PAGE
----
Conference Coverage

Catheter cryoablation effective for persistent AFib in pivotal trial



A catheter device for ablating atrial fibrillation has, for the first time, successfully completed a Food and Drug Administration–sanctioned pivotal trial in patients with persistent atrial arrhythmia, setting the stage for the device to become the first to receive U.S. labeling for catheter ablation in this atrial fibrillation population.

The Arctic Front Advance cryoballoon, used on 165 patients with persistent atrial fibrillation (AFib) enrolled in the trial, produced a 55% rate of treatment success, including freedom from recurrent AFib during 12 months of follow-up, and produced one prespecified serious adverse event in the primary safety endpoint.

Dr. Hugh Calkins, Johns Hopkins Medicine, Baltimore Mitchel L. Zoler/MDedge News

Dr. Hugh Calkins

Both results easily surpassed the prespecified performance goals set by negotiation with the FDA, Hugh Calkins, MD, said at the annual International AF Symposium. The trial design included no control group and instead assessed safety and efficacy against prespecified standards set by the regulatory agency.

The cryoballoon “showed excellent performance. I don’t see how this could possibly be turned down by the FDA,” said Dr. Calkins, professor of medicine and director of the cardiac arrhythmia service at Johns Hopkins Medicine in Baltimore.

Cardiac electrophysiologists have for years routinely performed catheter ablation procedures on patients with persistent AFib even though the devices, based on ablation by radiofrequency or by chilling, have been labeled for use only in treating patients with paroxysmal AFib. Although this off-label use has not resulted in any problems with health insurance coverage, Dr. Calkins said, it has kept manufacturers from marketing their ablation devices for use in persistent AFib patients.

If the reported data result in labeling for the tested cryoballoon for persistant AFib patients, “it will have a big impact,” he predicted. “People have used cryoballoons for ablating persistent AFib for years, but this would put more fuel in the fire, both the [very positive] safety and efficacy data, and getting an FDA label, which is worth a lot,” he said in an interview.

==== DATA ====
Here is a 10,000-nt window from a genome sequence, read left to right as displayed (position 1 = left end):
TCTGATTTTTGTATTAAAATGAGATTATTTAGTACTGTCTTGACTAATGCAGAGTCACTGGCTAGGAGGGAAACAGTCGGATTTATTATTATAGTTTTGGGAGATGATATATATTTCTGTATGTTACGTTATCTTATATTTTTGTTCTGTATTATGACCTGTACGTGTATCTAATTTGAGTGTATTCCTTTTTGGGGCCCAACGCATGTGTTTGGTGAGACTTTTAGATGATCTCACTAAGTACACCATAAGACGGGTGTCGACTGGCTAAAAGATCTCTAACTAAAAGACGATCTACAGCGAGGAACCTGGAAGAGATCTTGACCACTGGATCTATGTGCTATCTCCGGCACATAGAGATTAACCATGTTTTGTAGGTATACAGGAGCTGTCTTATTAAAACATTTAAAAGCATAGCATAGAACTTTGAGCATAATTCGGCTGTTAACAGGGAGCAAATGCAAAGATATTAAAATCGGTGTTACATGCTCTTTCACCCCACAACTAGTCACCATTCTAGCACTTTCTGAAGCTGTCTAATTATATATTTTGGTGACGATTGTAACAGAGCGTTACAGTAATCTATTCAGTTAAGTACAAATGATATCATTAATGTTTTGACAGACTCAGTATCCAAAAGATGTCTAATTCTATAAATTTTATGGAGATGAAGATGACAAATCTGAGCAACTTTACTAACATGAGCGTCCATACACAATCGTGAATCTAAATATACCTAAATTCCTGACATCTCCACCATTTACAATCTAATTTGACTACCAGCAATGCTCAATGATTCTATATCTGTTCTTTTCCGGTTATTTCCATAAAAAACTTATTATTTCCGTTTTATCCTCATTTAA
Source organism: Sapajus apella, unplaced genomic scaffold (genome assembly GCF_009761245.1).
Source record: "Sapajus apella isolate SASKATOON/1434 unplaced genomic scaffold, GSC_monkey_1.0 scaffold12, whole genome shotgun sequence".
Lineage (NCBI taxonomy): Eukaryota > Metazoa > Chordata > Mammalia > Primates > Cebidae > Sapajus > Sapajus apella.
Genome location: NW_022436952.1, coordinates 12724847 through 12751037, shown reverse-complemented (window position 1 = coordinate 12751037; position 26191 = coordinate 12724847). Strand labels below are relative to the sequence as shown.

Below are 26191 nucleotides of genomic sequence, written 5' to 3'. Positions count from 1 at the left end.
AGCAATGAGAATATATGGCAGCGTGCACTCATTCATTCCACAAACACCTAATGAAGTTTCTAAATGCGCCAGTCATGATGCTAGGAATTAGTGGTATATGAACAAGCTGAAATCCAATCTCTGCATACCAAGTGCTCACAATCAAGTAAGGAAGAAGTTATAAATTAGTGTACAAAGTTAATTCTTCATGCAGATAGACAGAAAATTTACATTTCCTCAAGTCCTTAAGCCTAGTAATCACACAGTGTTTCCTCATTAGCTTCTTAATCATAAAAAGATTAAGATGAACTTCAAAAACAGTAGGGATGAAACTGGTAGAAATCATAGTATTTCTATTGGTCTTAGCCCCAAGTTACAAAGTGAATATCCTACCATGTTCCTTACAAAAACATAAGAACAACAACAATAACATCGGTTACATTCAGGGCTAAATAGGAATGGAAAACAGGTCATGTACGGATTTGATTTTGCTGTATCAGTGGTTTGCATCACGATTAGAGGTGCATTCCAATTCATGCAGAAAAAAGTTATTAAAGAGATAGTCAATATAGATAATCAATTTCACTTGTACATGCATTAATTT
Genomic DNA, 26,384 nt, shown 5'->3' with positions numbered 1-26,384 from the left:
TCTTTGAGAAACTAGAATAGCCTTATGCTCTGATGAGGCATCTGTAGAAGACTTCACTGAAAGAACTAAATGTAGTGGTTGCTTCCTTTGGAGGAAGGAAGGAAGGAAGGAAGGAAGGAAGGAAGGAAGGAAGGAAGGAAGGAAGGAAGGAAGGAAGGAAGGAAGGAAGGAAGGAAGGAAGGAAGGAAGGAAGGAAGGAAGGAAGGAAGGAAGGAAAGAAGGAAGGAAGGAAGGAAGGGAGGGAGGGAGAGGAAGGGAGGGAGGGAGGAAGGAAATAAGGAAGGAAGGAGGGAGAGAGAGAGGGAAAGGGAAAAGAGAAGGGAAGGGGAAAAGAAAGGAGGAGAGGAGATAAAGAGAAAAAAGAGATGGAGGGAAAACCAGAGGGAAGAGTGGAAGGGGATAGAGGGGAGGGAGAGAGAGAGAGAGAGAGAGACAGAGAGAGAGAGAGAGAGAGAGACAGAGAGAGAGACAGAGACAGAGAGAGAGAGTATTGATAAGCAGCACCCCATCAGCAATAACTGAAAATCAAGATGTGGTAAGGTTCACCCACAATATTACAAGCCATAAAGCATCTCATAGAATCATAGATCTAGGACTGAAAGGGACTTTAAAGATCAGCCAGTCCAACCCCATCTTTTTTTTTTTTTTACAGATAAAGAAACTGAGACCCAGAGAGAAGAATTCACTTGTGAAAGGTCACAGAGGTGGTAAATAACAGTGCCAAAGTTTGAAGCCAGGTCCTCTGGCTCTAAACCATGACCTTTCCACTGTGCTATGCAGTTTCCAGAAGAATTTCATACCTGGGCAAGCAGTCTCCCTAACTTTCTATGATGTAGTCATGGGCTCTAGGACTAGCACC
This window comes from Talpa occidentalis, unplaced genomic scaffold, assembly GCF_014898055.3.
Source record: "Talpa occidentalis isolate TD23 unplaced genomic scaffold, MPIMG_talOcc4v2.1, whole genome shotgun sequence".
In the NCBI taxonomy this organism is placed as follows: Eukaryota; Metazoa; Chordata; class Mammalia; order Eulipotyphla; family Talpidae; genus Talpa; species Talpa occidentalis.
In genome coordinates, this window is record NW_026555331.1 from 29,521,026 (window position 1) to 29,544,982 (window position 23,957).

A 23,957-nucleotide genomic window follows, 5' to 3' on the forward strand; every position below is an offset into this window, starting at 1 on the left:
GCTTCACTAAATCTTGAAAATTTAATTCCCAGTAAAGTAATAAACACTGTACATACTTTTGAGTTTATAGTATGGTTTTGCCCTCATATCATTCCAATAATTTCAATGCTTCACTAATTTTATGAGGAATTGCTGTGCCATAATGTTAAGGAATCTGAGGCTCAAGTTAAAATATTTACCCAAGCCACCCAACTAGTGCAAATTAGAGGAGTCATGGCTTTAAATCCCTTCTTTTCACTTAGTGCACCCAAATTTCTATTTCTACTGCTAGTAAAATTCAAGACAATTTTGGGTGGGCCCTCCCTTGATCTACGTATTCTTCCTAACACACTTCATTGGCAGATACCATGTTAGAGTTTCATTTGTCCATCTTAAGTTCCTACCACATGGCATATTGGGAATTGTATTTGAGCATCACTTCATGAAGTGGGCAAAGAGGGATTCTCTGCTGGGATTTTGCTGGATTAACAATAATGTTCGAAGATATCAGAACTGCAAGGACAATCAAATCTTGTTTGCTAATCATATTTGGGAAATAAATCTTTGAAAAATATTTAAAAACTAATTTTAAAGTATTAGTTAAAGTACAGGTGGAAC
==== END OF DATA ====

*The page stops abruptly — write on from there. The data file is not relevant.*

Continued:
But Dr. Calkins stopped short of anticipating that the results would convince operators experienced and focused on performing radiofrequency ablation to switch to cryo devices for treating persistent AFib patients. “People are pretty stuck in their ways,” he noted, and reports are expected soon from pivotal trials that are now testing various radiofrequency devices, as well as other types of cryo devices, in persistent AFib patients, so the range of device options labeled for this population may soon grow even more.

The STOP Persistent AF trial ran at 25 sites in the United States, Canada, and Japan during March 2017-August 2019, and included 165 adults with symptomatic, persistent AFib who had not responded to at least one antiarrhythmic drug and had a history of AFib episodes lasting at least 7 days but with no episodes persisting for 6 months or longer. The study excluded patients with prior ablation or left atrial surgery, a recent cerebrovascular event, substantially reduced left ventricular function, or substantial left atrial enlargement.

The enrolled patients were an average 65 years of age and 70% were men. Patients had been diagnosed with paroxysmal AFib an average of 5 years before study entry and with persistent AFib a little over 6 months before entry. The most recent AFib episode of enrolled patients averaged about 60 days, on average they had been unsuccessfully treated with just over one antiarrhythmic drug, and on average they had previously undergone about two cardioversions, after which their arrhythmia recurred.